Starting May 1, Knight Foundation will again be offering matching funds to community and place-based foundations seeking to make an impact by funding news and information projects. This year, however, the Knight Community Information Challenge is evolving.
While the challenge will continue to be an open contest for all kinds of media projects, this year we will be offering up to $50,000 in seed funding to foundations for new ideas. Our goal is to provide the support funders need to test their ideas and assumptions, and iterate as need be, before going on to the more costly process of building out a full project.
Also in this round, we will be particularly interested in open government projects, an area we think shows great promise.
What does this mean? Our definition of open government is somewhat broad. We’re looking for projects that improve the way citizens and governments interact. For ideas, you might look at the recent entries—and 40 finalists—in the foundation’s innovation contest, the Knight News Challenge.Perhaps someone in your community has an idea you’d like to partner with, or you see an idea you’d like to import into your community.
We’ll be talking more about these changes during a webinar at 1 p.m. ET on May 1. You can register here.
As traditional media models began to falter, Knight started the challenge as a way to encourage local funders to help communities be informed about and engaged in issues important to them. Over the first five years, the challenge has funded more than 100 impactful projects from Anchorage to Puerto Rico, with foundations embracing their leadership role in promoting the informed communities our democracy requires. Perhaps most importantly, these projects are having a measurable impact on issues foundations care about. In fact, two-thirds of challenge grantees say they’ve influenced community behaviors through their project, and a third have seen a policy change at the local level.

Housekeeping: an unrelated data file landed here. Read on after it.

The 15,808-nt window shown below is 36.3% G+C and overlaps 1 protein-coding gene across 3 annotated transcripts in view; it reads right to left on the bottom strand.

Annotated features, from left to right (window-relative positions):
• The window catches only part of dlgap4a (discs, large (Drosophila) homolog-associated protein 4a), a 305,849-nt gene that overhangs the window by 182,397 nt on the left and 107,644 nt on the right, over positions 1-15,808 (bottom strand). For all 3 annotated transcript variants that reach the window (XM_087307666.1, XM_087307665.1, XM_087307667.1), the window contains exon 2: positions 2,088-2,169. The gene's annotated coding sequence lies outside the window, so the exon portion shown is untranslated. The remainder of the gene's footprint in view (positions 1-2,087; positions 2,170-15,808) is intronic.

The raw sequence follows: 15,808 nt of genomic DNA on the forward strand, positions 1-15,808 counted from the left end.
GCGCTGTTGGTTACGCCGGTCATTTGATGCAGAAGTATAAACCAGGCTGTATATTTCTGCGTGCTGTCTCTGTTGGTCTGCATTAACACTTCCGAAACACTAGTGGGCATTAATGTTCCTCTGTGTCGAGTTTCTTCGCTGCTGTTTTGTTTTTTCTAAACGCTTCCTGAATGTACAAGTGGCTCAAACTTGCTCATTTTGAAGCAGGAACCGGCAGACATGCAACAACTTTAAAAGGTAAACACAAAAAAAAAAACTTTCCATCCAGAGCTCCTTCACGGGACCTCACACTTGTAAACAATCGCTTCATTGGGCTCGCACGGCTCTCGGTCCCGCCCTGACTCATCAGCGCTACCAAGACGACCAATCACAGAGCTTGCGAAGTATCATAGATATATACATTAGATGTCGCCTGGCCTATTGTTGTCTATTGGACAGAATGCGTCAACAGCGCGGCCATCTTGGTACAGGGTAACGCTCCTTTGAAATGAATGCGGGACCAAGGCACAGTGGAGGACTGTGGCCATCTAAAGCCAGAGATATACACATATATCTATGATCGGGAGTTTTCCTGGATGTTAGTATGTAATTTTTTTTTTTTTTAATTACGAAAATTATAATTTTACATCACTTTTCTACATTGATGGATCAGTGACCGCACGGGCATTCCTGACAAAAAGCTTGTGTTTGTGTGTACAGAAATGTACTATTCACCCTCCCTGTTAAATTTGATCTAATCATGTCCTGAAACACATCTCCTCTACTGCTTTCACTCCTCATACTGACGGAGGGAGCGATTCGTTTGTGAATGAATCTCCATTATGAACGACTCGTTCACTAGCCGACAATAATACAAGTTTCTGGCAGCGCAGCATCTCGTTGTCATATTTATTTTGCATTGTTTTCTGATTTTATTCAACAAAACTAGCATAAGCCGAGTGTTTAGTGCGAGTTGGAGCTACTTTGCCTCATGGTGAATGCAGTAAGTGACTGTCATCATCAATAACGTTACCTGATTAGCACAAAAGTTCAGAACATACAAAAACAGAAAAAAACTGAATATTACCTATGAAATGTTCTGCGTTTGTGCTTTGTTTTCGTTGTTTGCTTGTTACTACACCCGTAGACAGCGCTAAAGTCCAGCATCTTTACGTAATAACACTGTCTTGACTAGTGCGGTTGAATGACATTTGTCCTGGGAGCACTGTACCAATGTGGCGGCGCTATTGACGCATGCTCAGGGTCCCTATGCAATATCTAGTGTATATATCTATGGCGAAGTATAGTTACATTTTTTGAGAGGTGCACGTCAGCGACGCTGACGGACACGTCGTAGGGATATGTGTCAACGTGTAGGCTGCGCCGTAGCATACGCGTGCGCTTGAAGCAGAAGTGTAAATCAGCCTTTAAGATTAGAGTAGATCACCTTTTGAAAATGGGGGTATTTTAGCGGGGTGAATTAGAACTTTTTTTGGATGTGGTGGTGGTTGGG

Projects have moved the needle on safeguarding the local water supply in Virginia, protected against hazardous trucking in Wyoming, changed the policy for car seizures in Los Angeles that hamper low income residents, and more. You can read more about challenge projects, and how they were put together, in case studies we published earlier this year.
We know there are more ideas out there in more places, and we’re excited to hear about them.
The grant contest is one of four ways we will expand and extend the Knight Community Information Challenge into 2015. We will also:
Foundation leaders from across the country shared their thinking and expertise to help us craft the extension of the Knight Community Information Challenge. While many have fully embraced the value of news and information to increasing their leadership roles in communities, others have yet to join us in this movement. We believe—and these leaders agreed—that a multi-pronged approach would be most successful in reaching and supporting the field.
We hope you agree and will join us in this important work—whether launching a project, attending the Media Learning Seminar, or taking advantage of the skills training we’ve created to support you.
There’s much more information available at informationneeds.org, and we hope you’ll join us for the webinar on May 1.
Susan Patterson is program director/Charlotte and Bahia Ramos is director/community foundations for the Knight Foundation.